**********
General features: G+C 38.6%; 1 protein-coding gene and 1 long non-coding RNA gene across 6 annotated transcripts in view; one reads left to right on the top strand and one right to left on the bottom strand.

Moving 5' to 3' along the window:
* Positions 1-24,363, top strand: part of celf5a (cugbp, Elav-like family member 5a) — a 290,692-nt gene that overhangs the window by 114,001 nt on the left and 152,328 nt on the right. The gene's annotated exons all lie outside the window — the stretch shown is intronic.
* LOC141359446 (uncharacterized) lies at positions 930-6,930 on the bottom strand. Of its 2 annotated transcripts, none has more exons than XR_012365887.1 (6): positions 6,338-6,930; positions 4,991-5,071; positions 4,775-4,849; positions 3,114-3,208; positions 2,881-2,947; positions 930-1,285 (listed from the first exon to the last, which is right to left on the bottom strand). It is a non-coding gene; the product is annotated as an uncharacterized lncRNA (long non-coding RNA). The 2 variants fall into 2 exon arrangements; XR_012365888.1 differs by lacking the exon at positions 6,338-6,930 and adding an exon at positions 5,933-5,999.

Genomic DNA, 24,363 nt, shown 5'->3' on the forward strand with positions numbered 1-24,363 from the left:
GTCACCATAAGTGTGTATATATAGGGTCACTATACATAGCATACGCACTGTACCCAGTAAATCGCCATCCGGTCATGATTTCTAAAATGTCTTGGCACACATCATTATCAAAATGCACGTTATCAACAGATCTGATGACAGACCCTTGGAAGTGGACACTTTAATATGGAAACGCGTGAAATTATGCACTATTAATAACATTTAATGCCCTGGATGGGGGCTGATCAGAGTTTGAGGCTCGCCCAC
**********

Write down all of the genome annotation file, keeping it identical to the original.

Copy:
General features: G+C 38.6%; 1 protein-coding gene and 1 long non-coding RNA gene across 6 annotated transcripts in view; one reads left to right on the top strand and one right to left on the bottom strand.

Moving 5' to 3' along the window:
* Positions 1-24,363, top strand: part of celf5a (cugbp, Elav-like family member 5a) — a 290,692-nt gene that overhangs the window by 114,001 nt on the left and 152,328 nt on the right. The gene's annotated exons all lie outside the window — the stretch shown is intronic.
* LOC141359446 (uncharacterized) lies at positions 930-6,930 on the bottom strand. Of its 2 annotated transcripts, none has more exons than XR_012365887.1 (6): positions 6,338-6,930; positions 4,991-5,071; positions 4,775-4,849; positions 3,114-3,208; positions 2,881-2,947; positions 930-1,285 (listed from the first exon to the last, which is right to left on the bottom strand). It is a non-coding gene; the product is annotated as an uncharacterized lncRNA (long non-coding RNA). The 2 variants fall into 2 exon arrangements; XR_012365888.1 differs by lacking the exon at positions 6,338-6,930 and adding an exon at positions 5,933-5,999.

Genomic DNA, 24,363 nt, shown 5'->3' on the forward strand with positions numbered 1-24,363 from the left:
GTCACCATAAGTGTGTATATATAGGGTCACTATACATAGCATACGCACTGTACCCAGTAAATCGCCATCCGGTCATGATTTCTAAAATGTCTTGGCACACATCATTATCAAAATGCACGTTATCAACAGATCTGATGACAGACCCTTGGAAGTGGACACTTTAATATGGAAACGCGTGAAATTATGCACTATTAATAACATTTAATGCCCTGGATGGGGGCTGATCAGAGTTTGAGGCTCGCCCAC